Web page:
I’m a dedicated Google Reader user, spending hours each day using it to keep up on any number of topics. So my knee-jerk reaction to the news that Google will close the service as of July 1, 2013 was one of shock and anger.
I’ve written previously that the problem with RSS readers is marketing. I still believe that (it’s TiVo for web content people!) but in the end that’s not why closing Google Reader is so dangerous. And it is dangerous.
Google Reader Fuels Social
Photo via double-h
The announcement indicates that, while having a loyal following, usage has declined. That’s a rather nebulous statement, though I don’t truly expect Google to provide the exact statistics. But it’s who is still using Google Reader that is important, is it not?
Participation inequality, often called the 90-9-1 principle, should be an important factor in analyzing Google Reader usage. Even if you believe that the inequality isn’t as pronounced today, those that are contributing are still a small bunch.
Studies on participation on Twitter have shown this to be true, both from what content is shared and who is sharing it. That means that the majority of the content shared is still from major publications and that we get that information through influencers. But where do they get it?
RSS readers are the snowpack of social networks.
Google’s mission is to organize the world’s information and make it universally accessible and useful. By extension that is what Google Reader lets power-users do. Make no mistake, Google Reader is not a mainstream product. Google (and many others) have screwed up how to market time-shifted online reading.
The result is that those using Google Reader are different. They’re the information consumers. They’re the ones sifting through the content (organizing) and sharing it with their community (accessible) on platforms like Twitter, Facebook and Google+ (useful).
Google Reader allows a specific set of people to help Google fulfill their mission.
There are replacements to Google Reader such as Feedly. So you can expect that the people who fuel social networks will find other ways to obtain and digest information so they can filter it for their followers. Problem solved, right? Wrong.
Why exactly does Google want to hand over this important part of the ecosystem to someone else? With Google Reader they know who I am, what feeds I subscribe to, which ones I read and then which ones I wind up sharing on Google+.
Wouldn’t knowing that dynamic, of understanding how people evaluate content and determine what is worthy of sharing, be of interest to Google? It should be. It’s sort of what they want to excel at.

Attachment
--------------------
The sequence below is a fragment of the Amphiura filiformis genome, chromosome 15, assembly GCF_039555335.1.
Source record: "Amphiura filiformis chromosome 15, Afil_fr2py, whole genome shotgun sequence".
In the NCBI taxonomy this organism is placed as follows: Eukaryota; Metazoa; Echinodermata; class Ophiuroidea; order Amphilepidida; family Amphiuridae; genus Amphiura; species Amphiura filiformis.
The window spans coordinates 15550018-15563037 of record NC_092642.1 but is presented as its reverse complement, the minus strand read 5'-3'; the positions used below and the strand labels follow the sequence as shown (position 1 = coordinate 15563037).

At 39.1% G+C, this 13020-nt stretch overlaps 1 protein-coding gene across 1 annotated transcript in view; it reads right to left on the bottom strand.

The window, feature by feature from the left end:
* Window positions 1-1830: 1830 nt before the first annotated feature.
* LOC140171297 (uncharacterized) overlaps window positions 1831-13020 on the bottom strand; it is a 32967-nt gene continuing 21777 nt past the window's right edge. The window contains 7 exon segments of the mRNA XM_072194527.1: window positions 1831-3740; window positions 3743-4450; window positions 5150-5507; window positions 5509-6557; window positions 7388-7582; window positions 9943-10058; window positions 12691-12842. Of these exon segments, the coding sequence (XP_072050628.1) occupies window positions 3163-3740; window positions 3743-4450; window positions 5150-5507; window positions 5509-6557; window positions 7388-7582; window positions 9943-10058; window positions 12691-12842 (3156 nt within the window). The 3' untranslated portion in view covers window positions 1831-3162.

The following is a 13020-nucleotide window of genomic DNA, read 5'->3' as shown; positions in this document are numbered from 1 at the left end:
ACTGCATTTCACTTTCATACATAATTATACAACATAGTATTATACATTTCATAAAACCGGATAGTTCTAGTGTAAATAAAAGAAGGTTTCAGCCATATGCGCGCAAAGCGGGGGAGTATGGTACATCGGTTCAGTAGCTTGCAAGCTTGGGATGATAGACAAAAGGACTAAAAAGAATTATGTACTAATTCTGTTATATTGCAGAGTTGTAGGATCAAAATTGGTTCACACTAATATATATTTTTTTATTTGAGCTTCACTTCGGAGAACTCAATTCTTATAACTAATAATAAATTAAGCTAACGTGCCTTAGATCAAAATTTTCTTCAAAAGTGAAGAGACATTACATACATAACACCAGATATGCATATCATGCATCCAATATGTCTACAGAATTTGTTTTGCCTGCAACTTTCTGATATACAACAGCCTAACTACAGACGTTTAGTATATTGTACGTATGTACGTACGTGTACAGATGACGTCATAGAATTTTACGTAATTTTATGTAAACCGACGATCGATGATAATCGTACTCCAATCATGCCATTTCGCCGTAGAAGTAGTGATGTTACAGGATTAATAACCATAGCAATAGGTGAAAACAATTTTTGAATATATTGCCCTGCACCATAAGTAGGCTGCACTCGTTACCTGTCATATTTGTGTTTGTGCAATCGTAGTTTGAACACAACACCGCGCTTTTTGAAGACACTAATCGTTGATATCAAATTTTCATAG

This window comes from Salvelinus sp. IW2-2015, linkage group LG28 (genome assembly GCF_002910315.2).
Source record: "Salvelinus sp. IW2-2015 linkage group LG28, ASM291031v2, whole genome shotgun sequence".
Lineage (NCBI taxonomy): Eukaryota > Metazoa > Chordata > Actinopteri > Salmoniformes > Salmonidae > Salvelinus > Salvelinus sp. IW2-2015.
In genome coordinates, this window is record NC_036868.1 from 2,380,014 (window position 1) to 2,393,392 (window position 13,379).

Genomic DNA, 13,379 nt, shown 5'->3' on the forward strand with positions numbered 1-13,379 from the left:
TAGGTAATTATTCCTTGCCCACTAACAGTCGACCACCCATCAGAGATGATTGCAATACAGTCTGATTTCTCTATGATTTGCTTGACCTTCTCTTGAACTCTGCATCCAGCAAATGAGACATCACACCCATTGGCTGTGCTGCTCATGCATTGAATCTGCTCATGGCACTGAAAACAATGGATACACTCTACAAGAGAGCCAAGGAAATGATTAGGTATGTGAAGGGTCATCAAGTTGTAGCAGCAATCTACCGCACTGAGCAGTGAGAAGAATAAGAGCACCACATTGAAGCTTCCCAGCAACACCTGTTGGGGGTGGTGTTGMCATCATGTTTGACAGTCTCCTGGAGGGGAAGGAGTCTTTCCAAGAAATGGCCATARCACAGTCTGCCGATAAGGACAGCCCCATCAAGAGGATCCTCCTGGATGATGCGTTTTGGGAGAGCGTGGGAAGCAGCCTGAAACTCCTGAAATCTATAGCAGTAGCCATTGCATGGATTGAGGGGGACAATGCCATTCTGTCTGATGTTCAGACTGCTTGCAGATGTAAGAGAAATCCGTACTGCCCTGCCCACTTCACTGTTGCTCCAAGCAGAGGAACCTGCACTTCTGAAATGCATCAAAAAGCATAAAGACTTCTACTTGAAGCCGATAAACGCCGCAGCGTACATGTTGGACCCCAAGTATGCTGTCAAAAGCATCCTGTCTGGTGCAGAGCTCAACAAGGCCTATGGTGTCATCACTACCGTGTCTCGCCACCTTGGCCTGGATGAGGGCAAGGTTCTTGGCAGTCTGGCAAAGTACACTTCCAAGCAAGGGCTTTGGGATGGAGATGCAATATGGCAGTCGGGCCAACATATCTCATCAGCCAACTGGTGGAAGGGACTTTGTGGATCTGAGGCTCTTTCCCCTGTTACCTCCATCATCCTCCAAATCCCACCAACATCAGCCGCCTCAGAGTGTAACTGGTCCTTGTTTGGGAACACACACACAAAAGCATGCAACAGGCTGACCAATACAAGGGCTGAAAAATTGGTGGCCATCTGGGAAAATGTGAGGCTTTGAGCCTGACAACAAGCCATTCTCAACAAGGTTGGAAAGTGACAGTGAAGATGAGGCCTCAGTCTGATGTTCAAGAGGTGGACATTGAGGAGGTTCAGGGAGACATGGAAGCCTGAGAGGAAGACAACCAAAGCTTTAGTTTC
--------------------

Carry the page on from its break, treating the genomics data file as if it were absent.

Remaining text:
Not only that but because Google Reader has product market fit (see how I got that buzzword in there) with influencers or experts, you’re losing an important piece of the puzzle if you’re thinking about using social sharing and Authorship as search signals.
In the end, I’m surprised because it makes Google data blind. As I look at Unicorn, Facebook’s new inverted-index system, I can’t help but think that Facebook would love to have this information. Mining the connections and activity between these nodes seems messy but important.
What feeds do I subscribe to? That social gesture could be called a Like in some ways. What feeds do I read? That’s a different level of engagement and could even be measured by dwell time. What feeds and specific content do I share? These are the things that I am endorsing and promoting.
By having Google Reader integrated into the Google+ ecosystem, they can tell when I consumed that information and when I then shared it, not just on Google+ but on other platforms if Google is following the public social graph (which we all know they are.)
Without Google Reader, Google loses all of that data and only sees what is ultimately shared publicly. Never mind the idea that Google Reader might be powering dark social which could connect and inform influencers. Gone is that bit of insight too.
As a marketer I’m consumed with attribution and Google Analytics clearly understands the importance of multi-channel modeling. We even see the view-through metric in Google Adwords display campaigns.
The original source and exposure of content is of huge importance. Google might have Ripples but that only tells them how the content finally entered Google+ not how that content was discovered.
I’m certain that users will find alternatives because there is a need for this service. Google just won’t know what new sites influencers might be reading more of or which sites might be waning with subject matter experts. Google will only see the trailing indicators, not the leading ones.
Google Reader allows information consumers – influencers and subject matter experts – to fuel social networks and help fulfill Google’s core mission. Closing Google Reader will put that assistance in the hands of another company or companies and blinds Google to human evaluation data for an important set of users.